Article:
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I want an upper bound on $$\sum_{i=1}^k \binom{n}{i}.$$

$O(n^k)$ seems to be an overkill -- could you suggest a tighter bound ?

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Do you mean $\sum_{i=1}^k {n \choose i}$? –  Robert Israel Sep 13 '11 at 20:13
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Assuming $n$ grows while $k$ is a fixed constant, the given sum is $\frac{n^k}{k!}+ O(n^{k-1})$. This is tight up to the constant in the $O$ notation. –  Srivatsan Sep 13 '11 at 20:14
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@Srivatsan, if $k$ is a fixed number, then the constant factor $\frac{1}{k!}$ is irrelevant for the growth rate. –  Henning Makholm Sep 13 '11 at 20:16
    
@Hen Thanks. Fixed now :-). –  Srivatsan Sep 13 '11 at 20:17
    
@Robert - yes, of course, sorry. Fixed. –  Anton Belov Sep 13 '11 at 20:19

2 Answers 2

up vote 10 down vote accepted

We are interested in the sum $$V(n,k) := \sum\limits_{i=0}^k \binom{n}{i}.$$ (Notice that I have added $i=0$ for convenience. This affects the sum only by an additive $1$.) Indeed, this quantity has a combinatorial significance: it is the volume of a "Hamming ball" of radius $k$ in the Hamming space (the $n$-dimensional hypercube). It is quite difficult to say anything precise without information about the relative sizes of $k$ and $n$. I will therefore address some common regimes of interest in the answer. Without loss of generality, we will take $k \leq n/2$, since for $k > n/2$, we can write $V(n, k)$ as $2^n - V(n, n-k+1)$.

First, suppose that $n$ grows while $k$ is a fixed constant independent of $n$. Then the lower order terms (terms corresponding to $i < k$) are all $O(n^{k-1})$. Since there are just $k$ of them, we can absorb all of them into a single $O(n^{k-1})$. The remaining term $\binom{n}{k}$ is a polynomial in $n$ of degree $k$ and leading coefficient $\frac{1}{k!}$. Therefore, this term is $\frac{n^{k}}{k!}+O(n^{k-1})$. Combining these two observations, $$ V(n,k) = \frac{n^{k}}{k!} + O(n^{k-1}). $$


Another regime of interest is when $k$ is large. Specifically, suppose $k = \alpha n$ where $\alpha \in (0, 1/2)$. In this case, by Stirling approximation and a lot of calculations, we can show that $$ V(n, \alpha n) = 2^{n H(\alpha) - \frac{1}{2} \log_2 n + O(1)}, $$ where the exponent $H(\alpha)$ is the Shannon entropy or the binary entropy given by: $$ H(\alpha) = - \alpha \log_2 \alpha - (1-\alpha) \log_2 (1-\alpha). $$ For $\alpha \in (0, 1/2)$, $H(\alpha)$ is strictly increasing and is strictly positive. I want to point out that when $k$ is so large, the $n^k$ upper bound is quite crummy: $n^k = 2^{k \log n} = 2^{\alpha n \log n}$. This is a useless upper bound because we already know a much better upper bound of $2^n$. (For a reference to this estimate of $V(n, \alpha n)$, check Problem 9.42 in Concrete Mathematics. In many common cases, one is however content with a less precise form, such as $2^{n H(\alpha)+o(n)}$.)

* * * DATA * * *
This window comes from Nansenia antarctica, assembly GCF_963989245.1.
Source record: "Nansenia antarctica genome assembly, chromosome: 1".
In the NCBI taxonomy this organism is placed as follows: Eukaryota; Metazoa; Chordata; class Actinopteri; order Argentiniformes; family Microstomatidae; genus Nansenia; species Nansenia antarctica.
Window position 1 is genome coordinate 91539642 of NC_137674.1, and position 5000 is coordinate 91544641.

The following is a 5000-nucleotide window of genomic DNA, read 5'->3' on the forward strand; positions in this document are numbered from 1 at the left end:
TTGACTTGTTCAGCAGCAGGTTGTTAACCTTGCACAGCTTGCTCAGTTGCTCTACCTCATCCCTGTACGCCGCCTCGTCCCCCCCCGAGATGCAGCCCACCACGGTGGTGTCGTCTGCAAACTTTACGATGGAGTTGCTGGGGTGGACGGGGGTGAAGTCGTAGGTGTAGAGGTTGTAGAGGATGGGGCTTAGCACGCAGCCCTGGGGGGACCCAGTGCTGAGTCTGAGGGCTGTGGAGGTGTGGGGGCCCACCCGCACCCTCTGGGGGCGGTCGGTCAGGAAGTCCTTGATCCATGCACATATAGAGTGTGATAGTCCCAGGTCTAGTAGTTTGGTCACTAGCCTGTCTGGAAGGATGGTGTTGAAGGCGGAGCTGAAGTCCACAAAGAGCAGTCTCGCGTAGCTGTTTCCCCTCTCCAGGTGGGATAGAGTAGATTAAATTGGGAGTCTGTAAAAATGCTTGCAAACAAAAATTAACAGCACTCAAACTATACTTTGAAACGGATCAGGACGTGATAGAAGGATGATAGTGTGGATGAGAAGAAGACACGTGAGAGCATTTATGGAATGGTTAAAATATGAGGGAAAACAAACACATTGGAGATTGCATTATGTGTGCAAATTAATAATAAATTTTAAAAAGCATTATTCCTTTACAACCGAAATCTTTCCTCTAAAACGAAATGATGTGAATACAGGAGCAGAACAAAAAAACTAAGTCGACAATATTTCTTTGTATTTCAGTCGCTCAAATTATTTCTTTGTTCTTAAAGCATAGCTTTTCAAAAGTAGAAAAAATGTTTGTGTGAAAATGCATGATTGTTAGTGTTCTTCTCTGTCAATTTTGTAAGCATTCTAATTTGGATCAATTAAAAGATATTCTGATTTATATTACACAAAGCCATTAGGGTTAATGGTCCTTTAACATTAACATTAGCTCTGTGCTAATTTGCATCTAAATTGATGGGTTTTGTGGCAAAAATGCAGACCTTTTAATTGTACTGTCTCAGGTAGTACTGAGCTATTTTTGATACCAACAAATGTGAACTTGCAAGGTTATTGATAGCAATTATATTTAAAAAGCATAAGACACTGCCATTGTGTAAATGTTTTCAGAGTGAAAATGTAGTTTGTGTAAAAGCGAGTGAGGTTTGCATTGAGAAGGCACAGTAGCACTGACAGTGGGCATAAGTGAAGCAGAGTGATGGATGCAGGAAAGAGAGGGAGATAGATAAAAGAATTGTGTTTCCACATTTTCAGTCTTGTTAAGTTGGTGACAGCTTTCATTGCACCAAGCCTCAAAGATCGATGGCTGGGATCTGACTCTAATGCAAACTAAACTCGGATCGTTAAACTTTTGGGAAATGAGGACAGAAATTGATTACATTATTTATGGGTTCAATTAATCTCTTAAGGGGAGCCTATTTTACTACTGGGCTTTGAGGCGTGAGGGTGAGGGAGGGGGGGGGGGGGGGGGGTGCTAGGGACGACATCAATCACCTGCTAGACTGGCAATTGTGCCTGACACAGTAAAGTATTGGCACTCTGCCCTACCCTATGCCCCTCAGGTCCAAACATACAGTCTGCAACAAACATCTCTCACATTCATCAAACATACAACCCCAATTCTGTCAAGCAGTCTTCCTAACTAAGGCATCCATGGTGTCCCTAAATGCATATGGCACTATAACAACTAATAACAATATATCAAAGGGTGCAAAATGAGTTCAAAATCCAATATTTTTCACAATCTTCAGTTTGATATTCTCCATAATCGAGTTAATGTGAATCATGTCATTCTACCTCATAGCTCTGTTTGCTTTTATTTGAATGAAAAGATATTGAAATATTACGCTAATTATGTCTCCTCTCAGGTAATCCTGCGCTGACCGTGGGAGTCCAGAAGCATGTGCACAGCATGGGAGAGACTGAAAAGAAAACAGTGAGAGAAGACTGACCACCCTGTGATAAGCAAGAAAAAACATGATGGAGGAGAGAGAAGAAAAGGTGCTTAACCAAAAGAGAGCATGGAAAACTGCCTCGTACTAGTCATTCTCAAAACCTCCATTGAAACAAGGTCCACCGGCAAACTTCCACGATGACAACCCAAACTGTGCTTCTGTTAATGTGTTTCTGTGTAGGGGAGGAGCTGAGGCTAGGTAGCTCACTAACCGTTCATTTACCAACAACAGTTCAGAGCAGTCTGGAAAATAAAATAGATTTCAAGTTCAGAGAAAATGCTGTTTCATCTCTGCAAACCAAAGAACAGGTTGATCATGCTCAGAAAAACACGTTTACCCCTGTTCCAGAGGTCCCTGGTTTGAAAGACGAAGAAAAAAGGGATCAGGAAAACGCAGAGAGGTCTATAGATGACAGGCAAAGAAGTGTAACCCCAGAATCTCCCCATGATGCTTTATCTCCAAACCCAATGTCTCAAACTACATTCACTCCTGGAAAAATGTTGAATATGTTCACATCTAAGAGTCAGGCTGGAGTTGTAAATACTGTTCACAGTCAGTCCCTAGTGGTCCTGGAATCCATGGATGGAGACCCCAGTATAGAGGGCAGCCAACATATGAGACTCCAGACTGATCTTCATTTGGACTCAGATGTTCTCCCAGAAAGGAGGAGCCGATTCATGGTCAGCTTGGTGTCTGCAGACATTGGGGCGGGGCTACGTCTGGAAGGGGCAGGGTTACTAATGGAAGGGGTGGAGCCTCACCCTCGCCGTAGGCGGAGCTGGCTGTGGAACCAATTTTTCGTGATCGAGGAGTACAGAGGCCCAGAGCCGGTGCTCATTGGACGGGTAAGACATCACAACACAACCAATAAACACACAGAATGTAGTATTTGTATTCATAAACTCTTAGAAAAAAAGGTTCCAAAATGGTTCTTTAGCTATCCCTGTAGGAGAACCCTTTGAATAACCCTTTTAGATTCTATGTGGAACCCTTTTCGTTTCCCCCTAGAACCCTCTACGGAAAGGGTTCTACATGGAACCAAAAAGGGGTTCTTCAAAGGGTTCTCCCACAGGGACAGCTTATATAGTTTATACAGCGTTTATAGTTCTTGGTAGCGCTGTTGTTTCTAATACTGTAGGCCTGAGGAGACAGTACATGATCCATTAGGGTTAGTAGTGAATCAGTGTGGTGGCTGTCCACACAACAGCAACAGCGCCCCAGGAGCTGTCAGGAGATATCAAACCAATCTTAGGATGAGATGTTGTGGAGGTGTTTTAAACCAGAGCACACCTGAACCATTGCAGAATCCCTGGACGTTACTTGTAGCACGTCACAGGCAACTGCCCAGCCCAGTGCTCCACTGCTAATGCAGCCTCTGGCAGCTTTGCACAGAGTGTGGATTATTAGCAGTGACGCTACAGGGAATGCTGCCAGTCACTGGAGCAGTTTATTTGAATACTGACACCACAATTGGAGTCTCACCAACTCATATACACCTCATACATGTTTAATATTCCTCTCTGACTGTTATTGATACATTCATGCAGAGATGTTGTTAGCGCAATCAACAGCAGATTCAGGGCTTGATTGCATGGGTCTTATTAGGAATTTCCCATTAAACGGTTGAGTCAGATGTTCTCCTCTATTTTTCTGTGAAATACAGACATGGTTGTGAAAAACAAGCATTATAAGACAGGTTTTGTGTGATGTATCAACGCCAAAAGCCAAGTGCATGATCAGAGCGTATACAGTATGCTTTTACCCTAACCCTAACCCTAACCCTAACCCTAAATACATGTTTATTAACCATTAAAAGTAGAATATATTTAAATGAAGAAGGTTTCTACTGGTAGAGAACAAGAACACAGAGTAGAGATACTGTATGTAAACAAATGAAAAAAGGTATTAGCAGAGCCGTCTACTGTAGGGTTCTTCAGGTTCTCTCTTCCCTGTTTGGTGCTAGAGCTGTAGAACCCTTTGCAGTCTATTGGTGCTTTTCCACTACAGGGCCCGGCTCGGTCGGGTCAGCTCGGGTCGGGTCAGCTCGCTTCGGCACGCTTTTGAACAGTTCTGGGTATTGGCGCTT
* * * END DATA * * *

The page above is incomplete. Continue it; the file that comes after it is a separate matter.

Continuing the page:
There are, of course, more things that one can ask: generalization to the $q$-ary hypercube, intermediate values of $k$ (e.g., $k = O(\log n)$), values of $k$ close to $n/2$ (e.g., $\frac{n}{2} - c \sqrt{n}$) and so on. Each of these is a fruitful direction of study, but I cannot touch upon any of them here.

EDIT: The precise estimate is taken from Mike's comment. (Thanks, Mike!)

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I was about to post this as an answer, but it's so close to yours that I'll leave it as a comment: Problem 9.42 in Concrete Mathematics has a slightly more precise expression for $V(n,\alpha n): 2^{n H(\alpha) - \frac{1}{2}\log_2 n + O(1)}$. There's an outline of their derivation in the answer section of the book. –  Mike Spivey Sep 13 '11 at 20:37
    
Thank you for such an informative answer -- I was just about to ask for $k = \alpha n$ ;-) –  Anton Belov Sep 13 '11 at 20:38
    
@Mike I will edit my answer (sometime later) to include this reference. Hope it's ok with you! :-) Thanks. –  Srivatsan Sep 13 '11 at 20:39
    
Certainly. I think it's fairly common practice to incorporate others' comments into our answers if we find them sufficiently helpful. –  Mike Spivey Sep 13 '11 at 20:46

Let $k$ be fixed. Then, in the "big Oh" sense, the bound is tight.

For example, let $\epsilon$ be a very small positive number. It is easy to verify that $$\lim_{n \to \infty} \frac{n^{k-\epsilon}}{\binom{n}{k}}=0.$$ So we cannot replace $n^{k}$ by $n^{k-\epsilon}$. We cannot even replace $n^k$ by something that grows almost as fast as $n^k$, such as $n^k/(\log(\log n))$.

So for fixed $k$, we will not find a "cheaper" upper bound in the "big Oh" sense. Of course, we can improve the implicit constant, by dividing by $k!$ (the terms $\binom{n}{i}$ with $i<k$ make negligible relative contribution when $n$ is large).

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great point; i would up-vote if i could; thank you –  Anton Belov Sep 13 '11 at 20:40

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